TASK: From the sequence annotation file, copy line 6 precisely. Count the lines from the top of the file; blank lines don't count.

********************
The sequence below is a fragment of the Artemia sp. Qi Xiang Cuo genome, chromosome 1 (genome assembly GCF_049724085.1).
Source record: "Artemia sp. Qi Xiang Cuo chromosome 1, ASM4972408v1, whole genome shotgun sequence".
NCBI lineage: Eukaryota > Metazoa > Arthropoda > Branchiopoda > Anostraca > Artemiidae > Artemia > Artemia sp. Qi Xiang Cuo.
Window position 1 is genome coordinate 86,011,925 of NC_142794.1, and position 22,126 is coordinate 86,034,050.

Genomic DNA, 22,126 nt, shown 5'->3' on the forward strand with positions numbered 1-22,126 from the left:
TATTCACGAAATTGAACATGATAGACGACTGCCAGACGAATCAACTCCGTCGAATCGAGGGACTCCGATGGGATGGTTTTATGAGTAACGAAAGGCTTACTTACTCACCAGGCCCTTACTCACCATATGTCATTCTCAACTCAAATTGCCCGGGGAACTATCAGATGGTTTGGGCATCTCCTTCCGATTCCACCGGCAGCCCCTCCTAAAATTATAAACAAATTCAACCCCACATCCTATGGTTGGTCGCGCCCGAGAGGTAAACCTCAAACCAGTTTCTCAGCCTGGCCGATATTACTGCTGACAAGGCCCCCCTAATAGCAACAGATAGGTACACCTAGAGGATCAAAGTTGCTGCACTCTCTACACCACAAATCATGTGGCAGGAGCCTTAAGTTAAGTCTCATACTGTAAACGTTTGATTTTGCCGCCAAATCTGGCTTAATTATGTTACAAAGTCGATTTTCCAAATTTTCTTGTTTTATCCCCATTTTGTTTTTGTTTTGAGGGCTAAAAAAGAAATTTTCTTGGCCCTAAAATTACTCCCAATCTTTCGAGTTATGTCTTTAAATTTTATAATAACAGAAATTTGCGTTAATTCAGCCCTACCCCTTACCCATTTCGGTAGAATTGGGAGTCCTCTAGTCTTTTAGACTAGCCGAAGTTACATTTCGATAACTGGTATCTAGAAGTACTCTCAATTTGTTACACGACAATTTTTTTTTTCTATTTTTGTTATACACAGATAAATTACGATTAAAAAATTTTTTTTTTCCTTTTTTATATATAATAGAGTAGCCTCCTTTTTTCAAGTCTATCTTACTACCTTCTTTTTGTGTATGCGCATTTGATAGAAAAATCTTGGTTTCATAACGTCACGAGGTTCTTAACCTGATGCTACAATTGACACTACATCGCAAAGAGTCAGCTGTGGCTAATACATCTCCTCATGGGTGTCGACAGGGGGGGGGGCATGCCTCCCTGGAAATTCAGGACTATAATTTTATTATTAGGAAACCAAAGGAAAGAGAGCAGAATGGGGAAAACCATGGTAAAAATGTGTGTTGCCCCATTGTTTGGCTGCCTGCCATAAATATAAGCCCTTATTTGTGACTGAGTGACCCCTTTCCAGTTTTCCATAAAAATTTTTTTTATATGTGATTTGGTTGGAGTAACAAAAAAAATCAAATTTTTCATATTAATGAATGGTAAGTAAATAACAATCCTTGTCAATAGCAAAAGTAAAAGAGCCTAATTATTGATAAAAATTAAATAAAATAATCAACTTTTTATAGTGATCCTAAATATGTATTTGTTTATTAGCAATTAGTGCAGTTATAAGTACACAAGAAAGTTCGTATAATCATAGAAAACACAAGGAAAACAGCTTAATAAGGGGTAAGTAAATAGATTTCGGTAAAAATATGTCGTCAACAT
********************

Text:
TATTCACGAAATTGAACATGATAGACGACTGCCAGACGAATCAACTCCGTCGAATCGAGGGACTCCGATGGGATGGTTTTATGAGTAACGAAAGGCTTACTTACTCACCAGGCCCTTACTCACCATATGTCATTCTCAACTCAAATTGCCCGGGGAACTATCAGATGGTTTGGGCATCTCCTTCCGATTCCACCGGCAGCCCCTCCTAAAATTATAAACAAATTCAACCCCACATCCTATGGTTGGTCGCGCCCGAGAGGTAAACCTCAAACCAGTTTCTCAGCCTGGCCGATATTACTGCTGACAAGGCCCCCCTAATAGCAACAGATAGGTACACCTAGAGGATCAAAGTTGCTGCACTCTCTACACCACAAATCATGTGGCAGGAGCCTTAAGTTAAGTCTCATACTGTAAACGTTTGATTTTGCCGCCAAATCTGGCTTAATTATGTTACAAAGTCGATTTTCCAAATTTTCTTGTTTTATCCCCATTTTGTTTTTGTTTTGAGGGCTAAAAAAGAAATTTTCTTGGCCCTAAAATTACTCCCAATCTTTCGAGTTATGTCTTTAAATTTTATAATAACAGAAATTTGCGTTAATTCAGCCCTACCCCTTACCCATTTCGGTAGAATTGGGAGTCCTCTAGTCTTTTAGACTAGCCGAAGTTACATTTCGATAACTGGTATCTAGAAGTACTCTCAATTTGTTACACGACAATTTTTTTTTTCTATTTTTGTTATACACAGATAAATTACGATTAAAAAATTTTTTTTTTCCTTTTTTATATATAATAGAGTAGCCTCCTTTTTTCAAGTCTATCTTACTACCTTCTTTTTGTGTATGCGCATTTGATAGAAAAATCTTGGTTTCATAACGTCACGAGGTTCTTAACCTGATGCTACAATTGACACTACATCGCAAAGAGTCAGCTGTGGCTAATACATCTCCTCATGGGTGTCGACAGGGGGGGGGGCATGCCTCCCTGGAAATTCAGGACTATAATTTTATTATTAGGAAACCAAAGGAAAGAGAGCAGAATGGGGAAAACCATGGTAAAAATGTGTGTTGCCCCATTGTTTGGCTGCCTGCCATAAATATAAGCCCTTATTTGTGACTGAGTGACCCCTTTCCAGTTTTCCATAAAAATTTTTTTTATATGTGATTTGGTTGGAGTAACAAAAAAAATCAAATTTTTCATATTAATGAATGGTAAGTAAATAACAATCCTTGTCAATAGCAAAAGTAAAAGAGCCTAATTATTGATAAAAATTAAATAAAATAATCAACTTTTTATAGTGATCCTAAATATGTATTTGTTTATTAGCAATTAGTGCAGTTATAAGTACACAAGAAAGTTCGTATAATCATAGAAAACACAAGGAAAACAGCTTAATAAGGGGTAAGTAAATAGATTTCGGTAAAAATATGTCGTCAACAT